Smart, strong, talented and popular, the young Charles Whitman seemed, outwardly, like a poster child for the “all-American boy” stereotype.
But as the sandy-haired boy grew up into a tall, athletic ex-Marine, beneath his mop of blond hair, something else was also growing. A brain tumor, nestled between his thalamus, hypothalamus and amygdala, developed quietly to the size of a pecan.
During his 25th year, Whitman began to complain of headaches, a severe, persistent pain that he later described as “tremendous.” He wrote increasingly troubled journal entries detailing his mental state: “Recently (I cannot recall when it started) I have been a victim of many unusual and irrational thoughts.” He paid a visit to the campus mental health center complaining of violent impulses.
Then, one sweltering August day in 1966, Whitman did something no one expected: He climbed to the top of the UT tower with a sawed-off shotgun, and began shooting. His 96-minute reign of terror killed 13 people on campus and injured over 30, and only ended when he was killed by Austin police.
Whitman’s suicide note requested an autopsy to examine his brain, because he was convinced it would show some “visible physical disorder.” The shooting — the deadliest college shooting until Virginia Tech in 2007 — left the nation in shock and clamoring for answers.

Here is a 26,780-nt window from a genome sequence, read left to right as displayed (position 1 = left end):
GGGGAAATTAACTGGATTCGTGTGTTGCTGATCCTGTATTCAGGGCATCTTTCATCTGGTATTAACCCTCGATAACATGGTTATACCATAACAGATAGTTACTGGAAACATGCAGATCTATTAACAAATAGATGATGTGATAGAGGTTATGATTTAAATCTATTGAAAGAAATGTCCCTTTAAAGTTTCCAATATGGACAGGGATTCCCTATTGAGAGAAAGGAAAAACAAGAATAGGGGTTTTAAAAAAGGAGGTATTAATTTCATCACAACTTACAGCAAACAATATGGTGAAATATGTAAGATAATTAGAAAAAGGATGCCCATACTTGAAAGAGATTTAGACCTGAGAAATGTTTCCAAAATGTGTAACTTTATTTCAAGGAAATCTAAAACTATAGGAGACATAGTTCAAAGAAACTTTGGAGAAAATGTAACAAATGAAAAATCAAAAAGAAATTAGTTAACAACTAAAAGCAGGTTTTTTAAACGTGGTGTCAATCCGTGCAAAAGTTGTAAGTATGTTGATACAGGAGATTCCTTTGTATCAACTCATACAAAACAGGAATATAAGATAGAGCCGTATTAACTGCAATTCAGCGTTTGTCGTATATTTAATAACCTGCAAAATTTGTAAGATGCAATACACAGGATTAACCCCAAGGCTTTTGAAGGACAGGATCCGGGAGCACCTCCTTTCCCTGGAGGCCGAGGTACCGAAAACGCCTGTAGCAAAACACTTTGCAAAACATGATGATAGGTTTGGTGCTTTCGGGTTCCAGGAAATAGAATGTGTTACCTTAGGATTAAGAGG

Although the initial autopsy was inconclusive about the role of the tumor in the shooting, a follow-up investigation by a group of scientists under a commission requested by governor John Connally showed it could have played a part in the events of that day.
“The highly malignant brain tumor conceivably could have contributed to his inability to control his emotions and actions,” wrote Stuart Brown, an assistant professor of psychiatry at Baylor College of Medicine, in the initial 1966 report.
But not all experts agree on whether the tumor affected Whitman’s thoughts and actions on that August day.
Michael Koenigs, an expert on brain lesions, said that the position of Whitman’s tumor — pressing against the amygdala — definitely had the potential to affect his mental state.
The amygdala is a region at the back of the brain involved in emotional regulation and regulation of responses such as fear and aggression. Koenigs said he has seen instances of tumors like Whitman’s which have affected patient's’ entire personalities.
“It is unlikely that a tumor initiated some type of psychotic rage, but it could have tweaked his personality to be a bit more aggressive or a bit less empathetic,” Koenigs said. “It could certainly affect his emotional state, and it could certainly affect his body’s physiological responses to threat and healthy emotional responses related to aggression.”
Other scientists, like N. Bradley Keele, an associate professor at Baylor College of Medicine, takes a more skeptical point of view. Keele, who studies the amygdala, said that although the location of the tumor could have affected Whitman’s behavior, it is unlikely that it was the sole reason for his actions or even an important contributing factor.